Elaine Carson Montague’s first book, Victory from the Shadows (ABQ Press, 2019), tells her husband’s story of “growing up in a New Mexico school for the blind and beyond.” Gary Ted Montague, who coped with low vision from birth, went on to academic success and a three-decade career at Sandia National Laboratories in Albuquerque. Victory from the Shadows won the James McGrath Morris silver award for published nonfiction in A Celebration of Writing (November 2019) presented by the Albuquerque Museum Foundation. The book was also a finalist in the biography category of the 2019 New Mexico/Arizona Book Awards. To learn more about Elaine and Gary, visit ElaineMontague.com.
What is your elevator pitch for Victory from the Shadows?
Pull on Gary Montague’s cowboy boots to see his world of low vision as he abruptly leaves his farm home at age eight for a residential school and enters the culture of the blind. Celebrate the strength, resilience, and optimism of the human spirit by author-educators who understand that diverse needs require diverse solutions.
What do you hope readers will take away from the memoir?
That those with physical challenges, especially vision loss, can live successful lives and do meaningful work with courage and determination. A lot of success is made by your inner self. We hope to erase some misconceptions. Also that education of the visually impaired has had a paradigm shift in the last sixty years. Family, volunteers, and music played important roles in Gary’s success.
What unique challenges did this work pose for you?
Over the nine years we worked on Victory, I attended local writing meetings, conferences, and workshops and studied online to develop writing skills. Deciding what voice to write in, extracting information from my husband (because he did not want to relive his experiences), and turning statements and letters into scenes were most challenging.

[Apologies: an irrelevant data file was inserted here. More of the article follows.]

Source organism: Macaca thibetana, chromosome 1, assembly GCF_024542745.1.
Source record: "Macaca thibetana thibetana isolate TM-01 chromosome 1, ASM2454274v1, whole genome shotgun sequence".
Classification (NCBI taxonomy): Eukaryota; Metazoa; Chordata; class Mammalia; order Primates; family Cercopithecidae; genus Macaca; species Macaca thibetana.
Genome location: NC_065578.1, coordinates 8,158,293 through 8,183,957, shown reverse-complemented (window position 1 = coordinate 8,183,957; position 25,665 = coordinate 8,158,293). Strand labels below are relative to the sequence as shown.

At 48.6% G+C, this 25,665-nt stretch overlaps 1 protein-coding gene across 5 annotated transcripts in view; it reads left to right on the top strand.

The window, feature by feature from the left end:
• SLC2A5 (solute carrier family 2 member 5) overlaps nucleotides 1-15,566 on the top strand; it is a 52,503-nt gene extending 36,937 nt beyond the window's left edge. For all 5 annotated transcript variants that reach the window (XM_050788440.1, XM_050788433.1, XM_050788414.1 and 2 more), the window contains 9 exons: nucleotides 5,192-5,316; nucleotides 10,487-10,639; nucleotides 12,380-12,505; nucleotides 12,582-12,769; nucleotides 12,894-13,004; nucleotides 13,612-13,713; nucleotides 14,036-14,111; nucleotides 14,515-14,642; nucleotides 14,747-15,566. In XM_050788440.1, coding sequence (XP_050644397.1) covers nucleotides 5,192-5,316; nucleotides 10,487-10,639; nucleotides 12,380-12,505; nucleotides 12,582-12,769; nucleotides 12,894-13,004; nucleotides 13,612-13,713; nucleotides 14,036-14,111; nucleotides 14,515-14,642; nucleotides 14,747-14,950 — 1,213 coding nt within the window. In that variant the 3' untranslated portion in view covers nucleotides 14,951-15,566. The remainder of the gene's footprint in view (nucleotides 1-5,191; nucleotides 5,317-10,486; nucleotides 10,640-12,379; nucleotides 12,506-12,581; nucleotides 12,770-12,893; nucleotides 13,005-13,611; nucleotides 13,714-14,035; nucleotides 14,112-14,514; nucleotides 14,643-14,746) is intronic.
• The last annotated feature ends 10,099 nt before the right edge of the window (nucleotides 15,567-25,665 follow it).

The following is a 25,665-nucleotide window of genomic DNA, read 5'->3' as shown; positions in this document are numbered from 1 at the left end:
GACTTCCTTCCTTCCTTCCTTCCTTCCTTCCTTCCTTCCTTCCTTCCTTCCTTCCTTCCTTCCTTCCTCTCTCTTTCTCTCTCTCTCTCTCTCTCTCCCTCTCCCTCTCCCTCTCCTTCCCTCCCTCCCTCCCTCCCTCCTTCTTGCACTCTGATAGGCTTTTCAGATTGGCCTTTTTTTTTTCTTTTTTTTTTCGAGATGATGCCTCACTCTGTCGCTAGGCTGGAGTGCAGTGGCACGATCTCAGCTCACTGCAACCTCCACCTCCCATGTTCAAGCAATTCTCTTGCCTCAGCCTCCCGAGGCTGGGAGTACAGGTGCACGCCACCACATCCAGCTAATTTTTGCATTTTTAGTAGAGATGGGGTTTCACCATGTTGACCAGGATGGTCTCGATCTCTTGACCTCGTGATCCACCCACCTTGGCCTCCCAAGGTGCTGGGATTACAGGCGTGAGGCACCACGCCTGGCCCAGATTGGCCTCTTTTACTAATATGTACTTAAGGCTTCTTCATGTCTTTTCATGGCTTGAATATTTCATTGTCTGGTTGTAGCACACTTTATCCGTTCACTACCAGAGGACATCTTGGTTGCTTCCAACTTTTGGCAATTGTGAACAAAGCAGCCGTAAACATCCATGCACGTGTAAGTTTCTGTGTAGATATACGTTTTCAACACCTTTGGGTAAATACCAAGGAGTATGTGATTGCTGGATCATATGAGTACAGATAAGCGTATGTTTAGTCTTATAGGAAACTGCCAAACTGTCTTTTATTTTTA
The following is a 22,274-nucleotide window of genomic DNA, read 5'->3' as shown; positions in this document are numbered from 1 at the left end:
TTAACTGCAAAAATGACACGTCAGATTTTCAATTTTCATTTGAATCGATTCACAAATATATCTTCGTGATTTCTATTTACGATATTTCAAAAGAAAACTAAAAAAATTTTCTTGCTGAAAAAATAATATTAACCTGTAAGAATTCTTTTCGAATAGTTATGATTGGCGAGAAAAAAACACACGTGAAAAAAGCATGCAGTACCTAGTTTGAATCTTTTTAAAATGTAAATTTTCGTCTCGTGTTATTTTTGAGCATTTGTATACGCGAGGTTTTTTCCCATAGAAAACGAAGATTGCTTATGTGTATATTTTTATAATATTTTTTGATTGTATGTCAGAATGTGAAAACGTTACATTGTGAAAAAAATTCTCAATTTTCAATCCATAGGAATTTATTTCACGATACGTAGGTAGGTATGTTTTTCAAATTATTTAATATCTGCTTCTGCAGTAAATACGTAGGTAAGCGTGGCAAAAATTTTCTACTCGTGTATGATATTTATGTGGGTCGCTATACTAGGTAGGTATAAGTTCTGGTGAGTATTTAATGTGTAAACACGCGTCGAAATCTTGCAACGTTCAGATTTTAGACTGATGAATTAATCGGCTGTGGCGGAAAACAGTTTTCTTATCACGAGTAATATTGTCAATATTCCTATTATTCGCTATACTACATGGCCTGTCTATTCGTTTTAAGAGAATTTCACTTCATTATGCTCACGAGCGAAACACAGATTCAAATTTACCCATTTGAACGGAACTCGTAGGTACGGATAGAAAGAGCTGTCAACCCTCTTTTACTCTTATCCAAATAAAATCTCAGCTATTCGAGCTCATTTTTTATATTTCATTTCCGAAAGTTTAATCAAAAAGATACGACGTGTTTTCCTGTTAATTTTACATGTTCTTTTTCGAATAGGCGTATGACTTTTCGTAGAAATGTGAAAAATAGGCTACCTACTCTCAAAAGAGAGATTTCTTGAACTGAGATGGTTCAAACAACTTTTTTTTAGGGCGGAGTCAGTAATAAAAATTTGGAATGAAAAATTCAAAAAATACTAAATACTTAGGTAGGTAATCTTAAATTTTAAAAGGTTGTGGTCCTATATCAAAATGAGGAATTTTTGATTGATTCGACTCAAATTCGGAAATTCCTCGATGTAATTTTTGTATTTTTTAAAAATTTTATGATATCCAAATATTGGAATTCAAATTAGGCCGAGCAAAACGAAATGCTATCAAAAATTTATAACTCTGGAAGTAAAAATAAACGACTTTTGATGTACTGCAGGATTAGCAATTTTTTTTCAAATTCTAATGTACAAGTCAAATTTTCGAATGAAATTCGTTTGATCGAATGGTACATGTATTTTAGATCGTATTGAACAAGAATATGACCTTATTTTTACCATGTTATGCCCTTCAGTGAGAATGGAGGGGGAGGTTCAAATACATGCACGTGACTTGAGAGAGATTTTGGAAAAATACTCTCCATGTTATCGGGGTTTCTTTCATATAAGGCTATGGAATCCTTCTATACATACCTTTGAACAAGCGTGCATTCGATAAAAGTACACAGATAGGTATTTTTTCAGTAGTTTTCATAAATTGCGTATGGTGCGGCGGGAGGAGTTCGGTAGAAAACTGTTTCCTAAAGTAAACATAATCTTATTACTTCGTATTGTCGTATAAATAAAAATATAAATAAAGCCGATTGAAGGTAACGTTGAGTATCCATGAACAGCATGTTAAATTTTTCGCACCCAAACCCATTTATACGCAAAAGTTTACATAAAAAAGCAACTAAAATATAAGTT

When did you know you wanted to share your husband’s story, and what prompted the push to begin?
For fifty years, I wanted to tell his fascinating story. I guess exasperation and desperation led me to challenge him to let me tell it if he refused to do so. We were well into our seventies, and time was fleeting!
Tell us more about how the book came together.
I rewrote the book in its entirety at least four times and revised it many more. It took Gary two years to enjoy the project, then we sustained our focus and dedication for another seven. I always believed the story needed to be told. It became a mission, a God-driven project, which got us over many humps like ill health, quieting my struggle for perfection, and presenting difficult topics in an uplifting manner without whining. We found we could work together to achieve a common goal over a long period even when we disagreed or felt discouraged. We celebrated little accomplishments, such as a scene about the bland subject of broomcorn harvesting or a sensitive family issue. I gave Gary a snow globe with a replica of a Woodie station wagon inside, perfect to celebrate our first proof copy. It was a Woodie that came to pick up Gary and his mother at the Alamogordo train depot in 1944. I also found I had to remind myself of our theme during hard times. If it was good enough for the reader, I had to live it: Persevere with integrity whatever the challenge. It was not easy.
When did you know you had taken the manuscript as far as it could go, that it was finished and ready for publishing?